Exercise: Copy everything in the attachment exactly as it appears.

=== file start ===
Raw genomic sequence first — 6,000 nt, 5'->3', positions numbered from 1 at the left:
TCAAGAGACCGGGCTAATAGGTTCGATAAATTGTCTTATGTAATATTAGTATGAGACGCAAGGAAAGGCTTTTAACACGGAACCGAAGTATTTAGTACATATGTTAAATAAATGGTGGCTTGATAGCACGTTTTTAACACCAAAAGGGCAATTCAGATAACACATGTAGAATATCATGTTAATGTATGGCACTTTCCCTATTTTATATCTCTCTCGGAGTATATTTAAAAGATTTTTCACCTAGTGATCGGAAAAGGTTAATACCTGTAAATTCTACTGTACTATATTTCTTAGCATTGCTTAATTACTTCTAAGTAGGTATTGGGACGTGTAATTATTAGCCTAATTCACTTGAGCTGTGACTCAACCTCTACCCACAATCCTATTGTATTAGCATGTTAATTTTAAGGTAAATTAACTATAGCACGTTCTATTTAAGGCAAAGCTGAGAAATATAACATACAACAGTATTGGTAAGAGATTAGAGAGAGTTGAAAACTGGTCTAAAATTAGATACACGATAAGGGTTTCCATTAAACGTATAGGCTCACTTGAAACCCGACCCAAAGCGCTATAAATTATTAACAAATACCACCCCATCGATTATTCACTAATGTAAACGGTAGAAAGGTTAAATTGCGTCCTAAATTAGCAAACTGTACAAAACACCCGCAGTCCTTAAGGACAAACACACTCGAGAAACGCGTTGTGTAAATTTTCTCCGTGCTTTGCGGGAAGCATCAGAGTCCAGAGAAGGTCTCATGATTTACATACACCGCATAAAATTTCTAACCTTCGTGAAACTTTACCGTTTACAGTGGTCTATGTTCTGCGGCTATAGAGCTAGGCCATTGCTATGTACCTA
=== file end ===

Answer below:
Raw genomic sequence first — 6,000 nt, 5'->3', positions numbered from 1 at the left:
TCAAGAGACCGGGCTAATAGGTTCGATAAATTGTCTTATGTAATATTAGTATGAGACGCAAGGAAAGGCTTTTAACACGGAACCGAAGTATTTAGTACATATGTTAAATAAATGGTGGCTTGATAGCACGTTTTTAACACCAAAAGGGCAATTCAGATAACACATGTAGAATATCATGTTAATGTATGGCACTTTCCCTATTTTATATCTCTCTCGGAGTATATTTAAAAGATTTTTCACCTAGTGATCGGAAAAGGTTAATACCTGTAAATTCTACTGTACTATATTTCTTAGCATTGCTTAATTACTTCTAAGTAGGTATTGGGACGTGTAATTATTAGCCTAATTCACTTGAGCTGTGACTCAACCTCTACCCACAATCCTATTGTATTAGCATGTTAATTTTAAGGTAAATTAACTATAGCACGTTCTATTTAAGGCAAAGCTGAGAAATATAACATACAACAGTATTGGTAAGAGATTAGAGAGAGTTGAAAACTGGTCTAAAATTAGATACACGATAAGGGTTTCCATTAAACGTATAGGCTCACTTGAAACCCGACCCAAAGCGCTATAAATTATTAACAAATACCACCCCATCGATTATTCACTAATGTAAACGGTAGAAAGGTTAAATTGCGTCCTAAATTAGCAAACTGTACAAAACACCCGCAGTCCTTAAGGACAAACACACTCGAGAAACGCGTTGTGTAAATTTTCTCCGTGCTTTGCGGGAAGCATCAGAGTCCAGAGAAGGTCTCATGATTTACATACACCGCATAAAATTTCTAACCTTCGTGAAACTTTACCGTTTACAGTGGTCTATGTTCTGCGGCTATAGAGCTAGGCCATTGCTATGTACCTA